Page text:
It is a well-known fact that keeping yourself hydrated has a range of benefits for the body and mind. With adult bodies being made up of 60% water and 90% blood, H2O is crucial for our organs and cells to function. The Institute of Medicine recommends that men drink around 3 liters and women 2 liters of water each day.
Although there are many positives, there is a lot of discussion about the harmful effects of drinking H2O. That is water that is chilled, served with ice, or below a temperature of 36 °F (2 °C).
This may concern you, but don’t put down your glass just yet.
Risks of Drinking Cold Water
Multiple cultures around the world hold the belief that drinking cold water, especially with food, is something that should be avoided. An ancient Indian medical system, Ayurveda, advises not to do this as it can upset gastric juices’ functioning and the forces that make up the physical body. These are the ‘Doshas.’
In traditional Chinese medicine, eating hot food while drinking cold water creates an imbalance in the body. Drinking warm beverages, such as tea, with warm food, promotes a sense of balance and well-being. Below are some other reasons as to why cold water is considered bad for you.
Drinking cold water can have an impact on your digestive system. H2O that is cold and other chilled drinks restrict digestion because it causes your blood vessels to contract. When you drink water that is of a low temperate, your body does not absorb nutrients during digestion the way that it should.
This is because your body’s focus is shifted from digesting your food to regulating your body temperate. In turn, this can result in potential dehydration and water loss. The energy you need to digest food and absorb nutrients is being used to help manage your body temperature instead.
Decreases Heart Rate
Drinking cold water is thought to have an effect on your heart rate. H2O at a low temperate stimulates your vagus nerve, which is part of your autonomous nervous system. This controls involuntary bodily functions.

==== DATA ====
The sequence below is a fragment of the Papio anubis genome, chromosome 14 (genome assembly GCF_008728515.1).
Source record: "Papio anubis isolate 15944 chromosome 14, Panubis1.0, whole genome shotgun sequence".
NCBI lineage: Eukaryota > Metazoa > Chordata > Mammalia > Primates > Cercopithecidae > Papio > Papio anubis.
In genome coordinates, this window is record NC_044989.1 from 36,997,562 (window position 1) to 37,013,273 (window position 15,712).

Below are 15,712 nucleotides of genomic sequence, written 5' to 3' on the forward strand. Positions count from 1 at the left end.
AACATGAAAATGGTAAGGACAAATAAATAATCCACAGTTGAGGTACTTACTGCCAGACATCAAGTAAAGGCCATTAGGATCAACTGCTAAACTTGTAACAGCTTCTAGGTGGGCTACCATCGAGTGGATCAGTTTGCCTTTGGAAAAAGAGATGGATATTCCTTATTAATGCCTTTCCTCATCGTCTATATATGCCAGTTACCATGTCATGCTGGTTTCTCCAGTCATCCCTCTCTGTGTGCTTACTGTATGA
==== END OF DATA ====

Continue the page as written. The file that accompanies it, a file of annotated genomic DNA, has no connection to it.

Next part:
The vagus nerve moderates the lowering of the heart rate. Therefore, when stimulated can result in your heart rate decreasing.
Can Cause Headaches
According to a 2001 study including 669 women, cold water triggered a headache after ingesting a small glass full. It was also found that those prone to migraines were more likely to experience a headache after ingesting cold H2O.
There is a chance that if you drink chilled water, you will become constipated. This is because the cold liquid can result in your intestines contracting, which may make it more difficult for you when you need to go to the bathroom.
Water that is below room temperature can also cause the food you eat to solidify when passing through the body. This then, along with contracting intestines, makes the whole natural process of ‘needing to go’ that bit more uncomfortable.
Worsens Symptoms of Those With Achalasia
Achalasia is a condition that affects the esophagus. The esophagus is a tube that helps carry food from your throat to your stomach. If you have this condition, your lower esophageal sphincter doesn’t open up properly when you swallow, which it should.
Drinking cold water should be avoided by anyone with this condition as it can make the whole digestive process more troublesome.
Have you ever eaten ice cream and developed a cough afterward? Well, cold water can also trigger that response. Your body reacts as it would to a cold winter’s day. By drinking ice-water, you can increase your chances of getting a blocked-up nose and sore throat.